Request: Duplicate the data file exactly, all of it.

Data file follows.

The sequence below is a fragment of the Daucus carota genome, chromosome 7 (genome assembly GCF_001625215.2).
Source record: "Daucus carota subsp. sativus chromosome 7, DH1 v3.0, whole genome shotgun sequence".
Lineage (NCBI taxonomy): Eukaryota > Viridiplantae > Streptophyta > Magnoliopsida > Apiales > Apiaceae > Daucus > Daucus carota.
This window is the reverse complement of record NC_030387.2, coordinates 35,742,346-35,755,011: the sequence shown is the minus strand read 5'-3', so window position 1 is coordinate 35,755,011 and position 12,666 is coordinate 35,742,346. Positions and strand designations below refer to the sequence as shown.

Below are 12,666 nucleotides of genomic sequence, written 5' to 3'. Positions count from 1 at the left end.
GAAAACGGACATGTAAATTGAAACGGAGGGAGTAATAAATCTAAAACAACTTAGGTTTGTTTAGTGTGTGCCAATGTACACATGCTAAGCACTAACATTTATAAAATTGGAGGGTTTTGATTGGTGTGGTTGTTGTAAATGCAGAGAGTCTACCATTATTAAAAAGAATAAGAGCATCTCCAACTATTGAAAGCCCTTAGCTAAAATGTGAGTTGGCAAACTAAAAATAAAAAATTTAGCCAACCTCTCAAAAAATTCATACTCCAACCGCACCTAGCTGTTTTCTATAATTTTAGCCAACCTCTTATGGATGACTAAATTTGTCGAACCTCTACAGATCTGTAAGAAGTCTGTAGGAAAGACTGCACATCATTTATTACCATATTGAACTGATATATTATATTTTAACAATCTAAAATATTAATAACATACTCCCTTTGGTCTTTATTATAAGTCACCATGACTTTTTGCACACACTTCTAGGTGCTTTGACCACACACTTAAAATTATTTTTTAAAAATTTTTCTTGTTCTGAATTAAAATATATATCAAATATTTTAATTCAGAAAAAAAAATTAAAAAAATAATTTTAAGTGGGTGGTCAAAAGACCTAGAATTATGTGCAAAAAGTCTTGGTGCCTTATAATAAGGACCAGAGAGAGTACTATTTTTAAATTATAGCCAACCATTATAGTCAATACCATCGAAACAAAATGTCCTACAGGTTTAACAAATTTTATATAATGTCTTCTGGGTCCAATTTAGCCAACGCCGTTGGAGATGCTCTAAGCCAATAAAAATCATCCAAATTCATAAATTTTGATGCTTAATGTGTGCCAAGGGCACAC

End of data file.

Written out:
The sequence below is a fragment of the Daucus carota genome, chromosome 7 (genome assembly GCF_001625215.2).
Source record: "Daucus carota subsp. sativus chromosome 7, DH1 v3.0, whole genome shotgun sequence".
Lineage (NCBI taxonomy): Eukaryota > Viridiplantae > Streptophyta > Magnoliopsida > Apiales > Apiaceae > Daucus > Daucus carota.
This window is the reverse complement of record NC_030387.2, coordinates 35,742,346-35,755,011: the sequence shown is the minus strand read 5'-3', so window position 1 is coordinate 35,755,011 and position 12,666 is coordinate 35,742,346. Positions and strand designations below refer to the sequence as shown.

Below are 12,666 nucleotides of genomic sequence, written 5' to 3'. Positions count from 1 at the left end.
GAAAACGGACATGTAAATTGAAACGGAGGGAGTAATAAATCTAAAACAACTTAGGTTTGTTTAGTGTGTGCCAATGTACACATGCTAAGCACTAACATTTATAAAATTGGAGGGTTTTGATTGGTGTGGTTGTTGTAAATGCAGAGAGTCTACCATTATTAAAAAGAATAAGAGCATCTCCAACTATTGAAAGCCCTTAGCTAAAATGTGAGTTGGCAAACTAAAAATAAAAAATTTAGCCAACCTCTCAAAAAATTCATACTCCAACCGCACCTAGCTGTTTTCTATAATTTTAGCCAACCTCTTATGGATGACTAAATTTGTCGAACCTCTACAGATCTGTAAGAAGTCTGTAGGAAAGACTGCACATCATTTATTACCATATTGAACTGATATATTATATTTTAACAATCTAAAATATTAATAACATACTCCCTTTGGTCTTTATTATAAGTCACCATGACTTTTTGCACACACTTCTAGGTGCTTTGACCACACACTTAAAATTATTTTTTAAAAATTTTTCTTGTTCTGAATTAAAATATATATCAAATATTTTAATTCAGAAAAAAAAATTAAAAAAATAATTTTAAGTGGGTGGTCAAAAGACCTAGAATTATGTGCAAAAAGTCTTGGTGCCTTATAATAAGGACCAGAGAGAGTACTATTTTTAAATTATAGCCAACCATTATAGTCAATACCATCGAAACAAAATGTCCTACAGGTTTAACAAATTTTATATAATGTCTTCTGGGTCCAATTTAGCCAACGCCGTTGGAGATGCTCTAAGCCAATAAAAATCATCCAAATTCATAAATTTTGATGCTTAATGTGTGCCAAGGGCACAC